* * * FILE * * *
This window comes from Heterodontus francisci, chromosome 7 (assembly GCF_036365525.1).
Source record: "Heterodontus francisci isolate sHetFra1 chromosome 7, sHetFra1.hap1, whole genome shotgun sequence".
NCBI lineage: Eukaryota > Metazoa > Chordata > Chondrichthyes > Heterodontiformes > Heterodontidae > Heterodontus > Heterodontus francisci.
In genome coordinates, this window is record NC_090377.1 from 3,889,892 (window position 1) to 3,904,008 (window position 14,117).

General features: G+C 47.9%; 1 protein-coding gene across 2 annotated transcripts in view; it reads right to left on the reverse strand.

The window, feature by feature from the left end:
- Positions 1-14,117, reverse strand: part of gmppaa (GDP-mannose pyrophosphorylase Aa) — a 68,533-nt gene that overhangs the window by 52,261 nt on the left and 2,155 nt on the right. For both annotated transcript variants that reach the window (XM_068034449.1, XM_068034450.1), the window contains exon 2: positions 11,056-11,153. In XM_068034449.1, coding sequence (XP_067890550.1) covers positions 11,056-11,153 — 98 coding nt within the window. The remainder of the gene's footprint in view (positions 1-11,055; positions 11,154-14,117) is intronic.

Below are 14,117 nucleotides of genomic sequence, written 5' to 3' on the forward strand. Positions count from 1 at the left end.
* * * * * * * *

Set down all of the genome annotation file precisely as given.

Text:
This window comes from Heterodontus francisci, chromosome 7 (assembly GCF_036365525.1).
Source record: "Heterodontus francisci isolate sHetFra1 chromosome 7, sHetFra1.hap1, whole genome shotgun sequence".
NCBI lineage: Eukaryota > Metazoa > Chordata > Chondrichthyes > Heterodontiformes > Heterodontidae > Heterodontus > Heterodontus francisci.
In genome coordinates, this window is record NC_090377.1 from 3,889,892 (window position 1) to 3,904,008 (window position 14,117).

General features: G+C 47.9%; 1 protein-coding gene across 2 annotated transcripts in view; it reads right to left on the reverse strand.

The window, feature by feature from the left end:
- Positions 1-14,117, reverse strand: part of gmppaa (GDP-mannose pyrophosphorylase Aa) — a 68,533-nt gene that overhangs the window by 52,261 nt on the left and 2,155 nt on the right. For both annotated transcript variants that reach the window (XM_068034449.1, XM_068034450.1), the window contains exon 2: positions 11,056-11,153. In XM_068034449.1, coding sequence (XP_067890550.1) covers positions 11,056-11,153 — 98 coding nt within the window. The remainder of the gene's footprint in view (positions 1-11,055; positions 11,154-14,117) is intronic.

Below are 14,117 nucleotides of genomic sequence, written 5' to 3' on the forward strand. Positions count from 1 at the left end.